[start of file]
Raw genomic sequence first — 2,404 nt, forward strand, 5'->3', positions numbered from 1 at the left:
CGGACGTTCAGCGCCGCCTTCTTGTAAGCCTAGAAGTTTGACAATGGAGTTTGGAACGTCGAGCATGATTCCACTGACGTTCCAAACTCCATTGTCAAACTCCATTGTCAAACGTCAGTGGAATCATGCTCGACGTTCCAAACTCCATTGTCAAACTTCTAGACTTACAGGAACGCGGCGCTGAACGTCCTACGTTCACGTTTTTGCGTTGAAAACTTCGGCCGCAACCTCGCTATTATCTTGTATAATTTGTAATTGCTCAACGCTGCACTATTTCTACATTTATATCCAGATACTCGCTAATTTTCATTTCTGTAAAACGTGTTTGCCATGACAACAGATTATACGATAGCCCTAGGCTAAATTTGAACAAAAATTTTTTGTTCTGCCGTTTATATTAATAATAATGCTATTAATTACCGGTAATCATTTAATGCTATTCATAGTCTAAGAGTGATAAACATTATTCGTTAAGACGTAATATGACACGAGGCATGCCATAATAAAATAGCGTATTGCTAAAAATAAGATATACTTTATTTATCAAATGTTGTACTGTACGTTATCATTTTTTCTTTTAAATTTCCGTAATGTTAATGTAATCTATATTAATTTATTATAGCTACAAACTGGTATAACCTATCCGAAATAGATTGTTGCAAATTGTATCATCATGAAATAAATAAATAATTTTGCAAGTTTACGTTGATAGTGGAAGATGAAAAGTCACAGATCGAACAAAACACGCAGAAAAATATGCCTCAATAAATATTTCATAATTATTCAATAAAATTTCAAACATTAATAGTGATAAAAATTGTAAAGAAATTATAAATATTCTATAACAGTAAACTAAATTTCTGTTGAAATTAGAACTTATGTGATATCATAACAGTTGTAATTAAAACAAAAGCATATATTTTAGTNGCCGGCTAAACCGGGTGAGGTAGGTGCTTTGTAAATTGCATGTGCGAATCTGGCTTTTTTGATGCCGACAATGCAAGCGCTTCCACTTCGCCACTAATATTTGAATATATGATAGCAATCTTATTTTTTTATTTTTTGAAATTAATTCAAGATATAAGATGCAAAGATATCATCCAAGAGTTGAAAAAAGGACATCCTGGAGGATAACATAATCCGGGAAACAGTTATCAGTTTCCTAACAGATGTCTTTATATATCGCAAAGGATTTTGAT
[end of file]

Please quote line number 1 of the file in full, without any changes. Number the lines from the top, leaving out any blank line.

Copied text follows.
Raw genomic sequence first — 2,404 nt, forward strand, 5'->3', positions numbered from 1 at the left: